Author's Note: There's a scene in Billy's office in Stemwinder 1 after Lee and Amanda have started the Lisbon Variation with Sonja Chenko. As Amanda leaves at the end, her back ramrod straight, her jaw tight, she says, "Lee did all the dancing." In the very next scene, the dynamic duo seems to be in good spirits, with no visible tension at all. I'm thinking there had to be an unfilmed conversation in there someplace. This little vignette is my guess at how that conversation might've gone.
He didn't go after her right away. He told himself it was to give her some time to pull herself together, when really he just didn't know what to say. He'd hurt her. He knew that. And even though it wasn't really his fault, he wished it hadn't happened.
So instead of returning to the Q-Bureau he stopped by Francine's desk and indulged in idle chit chat--until she gave him one of her looks, the one that called bullshit on his antics.
"Talk to her, Lee."
He slid his eyes from hers on pretext of scanning the room, but he knew she wasn't buying it. She'd always been able to see right through him. He tried anyway, faking left and running right like his life depended on it.
Her snort didn't even try to sound ladylike. "You know who." She touched his arm in an uncharacteristic show of concern. "Look. I don't know what's going on between you two, but I know heartache when I see it."
He sighed. They'd talked about it, hadn't they? He and Amanda? He'd explained the whole thing before they even got started. He'd even offered to turn down the assignment. But no, she'd insisted that she could handle it. So why was she so mad at him? They'd been doing their jobs, both of them. Hell, all three of them, when it came right down to it.
"What if the tables were turned?" Francine asked, lowering her voice and doing a cautionary check for eavesdroppers. "What if you were the one stuck listening in the car while she was up there schmoozing some good-looking Russian? How would you feel?"
"Schmoozing, Francine?" He tried to look amused, but he suspected she'd seen the flash of jealous rage because she nodded with a knowing glint in her eye.
"That's what I thought." She turned away and started shuffling through her phone messages. "Talk to her." She waved a hand at him, shooing him away like a pesky gnat, and picked up the phone. Go! she mouthed.
Frustrated and defensive, Lee shoved his hands in his pockets and tried to look casual as he strolled toward the door. He'd talk to her, all right. He'd tell her to get over it already, that they had a job to do. And that if she couldn't stand the heat she needed to get the hell out of the kitchen. Clichéd maybe, but true. Amanda just kept sticking her nose in where it didn't belong, insisting she was strong enough, smart enough, brave enough … whatever. And she always ended by getting herself into trouble. Every. Single. Time. Well it wasn't going to fly this time. He wasn't going to let her drag him down with her. He'd done a damn good job with Sonja Chenko. Some of his best work. And if she chose to take it personally … well that was just her problem, wasn't it.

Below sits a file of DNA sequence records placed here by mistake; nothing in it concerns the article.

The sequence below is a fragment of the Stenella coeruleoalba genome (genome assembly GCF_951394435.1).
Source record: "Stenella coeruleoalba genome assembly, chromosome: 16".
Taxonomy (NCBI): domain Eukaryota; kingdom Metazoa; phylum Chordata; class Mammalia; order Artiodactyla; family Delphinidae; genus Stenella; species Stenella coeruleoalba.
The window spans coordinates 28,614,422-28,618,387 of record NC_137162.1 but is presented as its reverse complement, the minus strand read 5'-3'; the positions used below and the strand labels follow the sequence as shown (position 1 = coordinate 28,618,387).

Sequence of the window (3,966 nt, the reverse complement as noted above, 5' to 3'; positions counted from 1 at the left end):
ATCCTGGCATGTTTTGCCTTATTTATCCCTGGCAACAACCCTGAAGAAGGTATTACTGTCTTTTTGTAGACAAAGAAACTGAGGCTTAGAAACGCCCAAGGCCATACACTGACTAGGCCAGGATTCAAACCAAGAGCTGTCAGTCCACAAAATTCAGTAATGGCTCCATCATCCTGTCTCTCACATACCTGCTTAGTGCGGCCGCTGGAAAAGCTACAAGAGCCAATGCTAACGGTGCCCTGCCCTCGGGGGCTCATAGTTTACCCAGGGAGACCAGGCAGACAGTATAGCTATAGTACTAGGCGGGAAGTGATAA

He'd managed to work up a good head of steam by the time he got off the elevator, and when Mrs. Marston glared at him he swallowed a string of curses. Was there anybody Amanda couldn't wrap around her little finger? But she only gave him a stern look, pressed her lips together disapprovingly, and jerked her head toward the stairs. Q-Bureau. Of course. Without a word, he started up.
By the time he reached the landing his temper had started to cool. And when he pushed open the door and sensed the tension in the air his finely crafted speech vanished like gun smoke. Damn.
She looked up from the file drawer she'd been rifling through. "Hi." Her voice was a shade too bright, but that was the only hint that something was wrong. That, and the shuttered look in her eyes.
"Hi." He scrubbed a hand through his hair. All right, hotshot. Now what? "Everything okay?"
"Fine as frog's hair." She turned her attention back to her work.
Frog's hair, huh? Well that was just swell. Score at the half. Amanda one, Scarecrow zero. Time to regroup. He moved to his desk but didn't sit down.
"Listen … Amanda … About last night."
She went still. "What about last night?"
The name fell between them like a live grenade. He waited for her to say something. Anything.
"What about her?" Casual. Cheerful, even. And brittle as sugar glass.